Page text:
George Washington, like all men in the American colonies, was entrusted with the property and estates of the women and children in his family, including his step-son Jacky Custis. Washington’s efforts to raise Jacky as a disciplined and educated man failed, and Jacky grew up to be a foolish socialite who died in his youth.
Despite the pestilence of the plague, which ravaged the world for centuries, measures of social distancing and a desire for a new world sparked the genius in many of humanity’s greatest thinkers. Dreamers like Isaac Newton, Petrarch and Boccaccio, and Leonardo da Vinci were able to hone their mental energy toward their creative pursuits and lead humanity toward new planes of enlightenment.
Sniffing out the suspicious scent of a French officer encroaching on British Colonial forts, Washington engaged in his first full military skirmish, killing the enemy leader, and starting the French and Indian War.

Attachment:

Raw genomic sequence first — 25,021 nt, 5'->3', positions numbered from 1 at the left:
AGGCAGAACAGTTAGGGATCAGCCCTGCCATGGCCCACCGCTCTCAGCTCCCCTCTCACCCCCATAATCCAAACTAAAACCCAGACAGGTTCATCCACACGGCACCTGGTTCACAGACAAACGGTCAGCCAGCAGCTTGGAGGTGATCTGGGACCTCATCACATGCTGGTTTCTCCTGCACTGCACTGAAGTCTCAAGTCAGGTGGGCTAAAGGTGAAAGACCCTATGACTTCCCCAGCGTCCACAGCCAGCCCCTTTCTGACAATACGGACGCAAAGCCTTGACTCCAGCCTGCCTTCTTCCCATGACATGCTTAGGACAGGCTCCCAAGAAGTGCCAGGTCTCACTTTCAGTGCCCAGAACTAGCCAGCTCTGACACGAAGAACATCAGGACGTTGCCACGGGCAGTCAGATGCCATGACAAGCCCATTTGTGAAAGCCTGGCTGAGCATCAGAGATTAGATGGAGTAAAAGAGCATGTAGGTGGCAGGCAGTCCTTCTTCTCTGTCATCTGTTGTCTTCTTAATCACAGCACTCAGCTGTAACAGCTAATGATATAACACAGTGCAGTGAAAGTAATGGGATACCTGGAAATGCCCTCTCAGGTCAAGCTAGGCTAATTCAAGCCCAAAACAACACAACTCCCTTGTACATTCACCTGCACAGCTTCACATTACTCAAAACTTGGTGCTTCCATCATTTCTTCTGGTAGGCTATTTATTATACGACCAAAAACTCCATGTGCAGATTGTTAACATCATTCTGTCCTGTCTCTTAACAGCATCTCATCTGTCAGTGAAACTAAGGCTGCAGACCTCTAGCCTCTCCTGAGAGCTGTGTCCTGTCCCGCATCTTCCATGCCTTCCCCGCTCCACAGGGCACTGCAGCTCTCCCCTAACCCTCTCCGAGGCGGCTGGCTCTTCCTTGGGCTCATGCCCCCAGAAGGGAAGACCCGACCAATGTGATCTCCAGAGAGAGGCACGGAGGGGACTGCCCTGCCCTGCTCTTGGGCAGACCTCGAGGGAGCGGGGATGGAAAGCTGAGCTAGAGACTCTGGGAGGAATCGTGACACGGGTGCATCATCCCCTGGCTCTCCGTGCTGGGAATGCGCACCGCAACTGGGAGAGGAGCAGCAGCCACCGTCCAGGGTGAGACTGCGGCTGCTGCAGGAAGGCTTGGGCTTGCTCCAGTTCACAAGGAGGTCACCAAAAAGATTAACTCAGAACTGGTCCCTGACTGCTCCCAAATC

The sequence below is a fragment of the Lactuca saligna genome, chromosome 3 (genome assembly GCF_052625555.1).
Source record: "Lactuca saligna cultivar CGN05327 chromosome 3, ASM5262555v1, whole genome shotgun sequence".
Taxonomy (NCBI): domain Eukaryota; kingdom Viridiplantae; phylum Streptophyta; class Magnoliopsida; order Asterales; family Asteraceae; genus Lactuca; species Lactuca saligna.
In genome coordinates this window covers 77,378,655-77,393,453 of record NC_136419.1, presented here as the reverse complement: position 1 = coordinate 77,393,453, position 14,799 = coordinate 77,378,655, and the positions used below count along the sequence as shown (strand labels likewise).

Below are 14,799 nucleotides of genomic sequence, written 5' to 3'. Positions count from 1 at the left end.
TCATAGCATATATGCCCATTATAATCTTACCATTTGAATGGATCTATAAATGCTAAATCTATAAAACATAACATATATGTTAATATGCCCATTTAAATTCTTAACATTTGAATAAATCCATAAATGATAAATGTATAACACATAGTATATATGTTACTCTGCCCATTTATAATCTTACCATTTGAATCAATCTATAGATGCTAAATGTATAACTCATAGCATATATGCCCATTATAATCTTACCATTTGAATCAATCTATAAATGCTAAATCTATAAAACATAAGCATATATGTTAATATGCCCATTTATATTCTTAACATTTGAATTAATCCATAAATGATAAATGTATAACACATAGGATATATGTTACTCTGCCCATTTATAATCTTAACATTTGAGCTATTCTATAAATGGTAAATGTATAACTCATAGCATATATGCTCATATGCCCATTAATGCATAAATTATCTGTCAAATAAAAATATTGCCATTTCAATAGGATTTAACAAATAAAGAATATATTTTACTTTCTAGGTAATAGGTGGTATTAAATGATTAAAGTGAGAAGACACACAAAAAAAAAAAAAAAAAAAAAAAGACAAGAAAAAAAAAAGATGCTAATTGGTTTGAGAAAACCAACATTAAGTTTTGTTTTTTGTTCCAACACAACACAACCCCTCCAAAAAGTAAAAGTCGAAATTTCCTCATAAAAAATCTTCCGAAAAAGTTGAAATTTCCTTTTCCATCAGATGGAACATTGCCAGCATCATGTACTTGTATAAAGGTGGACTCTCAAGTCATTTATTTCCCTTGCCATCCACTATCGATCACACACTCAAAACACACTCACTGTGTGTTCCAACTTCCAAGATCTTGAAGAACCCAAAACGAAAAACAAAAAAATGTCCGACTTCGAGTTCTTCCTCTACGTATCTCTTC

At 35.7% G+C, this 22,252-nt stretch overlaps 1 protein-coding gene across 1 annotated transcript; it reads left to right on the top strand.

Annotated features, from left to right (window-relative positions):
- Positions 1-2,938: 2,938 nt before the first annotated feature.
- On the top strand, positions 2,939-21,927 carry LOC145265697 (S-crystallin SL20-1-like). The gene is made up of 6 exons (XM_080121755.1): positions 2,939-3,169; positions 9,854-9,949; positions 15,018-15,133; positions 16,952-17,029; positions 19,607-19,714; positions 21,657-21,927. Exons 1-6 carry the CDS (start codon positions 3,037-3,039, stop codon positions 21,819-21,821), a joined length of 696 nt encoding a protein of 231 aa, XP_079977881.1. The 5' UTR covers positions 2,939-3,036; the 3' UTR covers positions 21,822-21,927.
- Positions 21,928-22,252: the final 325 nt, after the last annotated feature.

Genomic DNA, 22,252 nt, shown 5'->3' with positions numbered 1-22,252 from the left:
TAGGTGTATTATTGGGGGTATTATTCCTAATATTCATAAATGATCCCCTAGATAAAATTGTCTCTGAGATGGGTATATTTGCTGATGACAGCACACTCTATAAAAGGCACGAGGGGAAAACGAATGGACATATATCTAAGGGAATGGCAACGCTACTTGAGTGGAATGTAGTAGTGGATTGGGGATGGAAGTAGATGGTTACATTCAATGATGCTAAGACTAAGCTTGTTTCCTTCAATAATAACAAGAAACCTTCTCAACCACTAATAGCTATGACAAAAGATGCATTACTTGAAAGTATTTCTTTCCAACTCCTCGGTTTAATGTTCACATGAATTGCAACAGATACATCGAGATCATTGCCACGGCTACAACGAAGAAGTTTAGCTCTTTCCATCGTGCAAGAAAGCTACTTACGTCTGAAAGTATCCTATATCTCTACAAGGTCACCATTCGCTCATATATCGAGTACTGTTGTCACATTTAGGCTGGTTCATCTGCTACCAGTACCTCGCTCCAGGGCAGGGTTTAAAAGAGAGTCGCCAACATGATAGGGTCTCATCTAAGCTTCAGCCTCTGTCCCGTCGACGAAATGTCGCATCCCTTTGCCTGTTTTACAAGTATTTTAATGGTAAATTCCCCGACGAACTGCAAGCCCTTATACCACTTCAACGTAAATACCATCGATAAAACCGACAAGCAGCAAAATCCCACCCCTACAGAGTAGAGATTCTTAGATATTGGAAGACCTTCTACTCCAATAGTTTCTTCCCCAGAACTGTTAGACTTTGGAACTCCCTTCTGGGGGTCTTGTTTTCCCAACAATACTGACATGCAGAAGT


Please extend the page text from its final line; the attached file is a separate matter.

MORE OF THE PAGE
In 1753, the French Canadiens began encroaching on land claimed by the Virginia Colony. So, a young Virginian gentleman was sent to deliver a letter to their commander and learn their plans.
From a little lowland region of the Netherlands to a burgeoning trade network all over the Indian Ocean reaching as far east as Japan, this company of adventurers became a corporate monopoly through ingenious engineering and mercantilism.
In the Spring of 1748, when George Washington was 16 years old, he joined a surveying mission into the Shenandoah Valley and the South Branch Potomac River, as was his trade, in the company of George Fairfax, Esq., a dear family friend and mentor.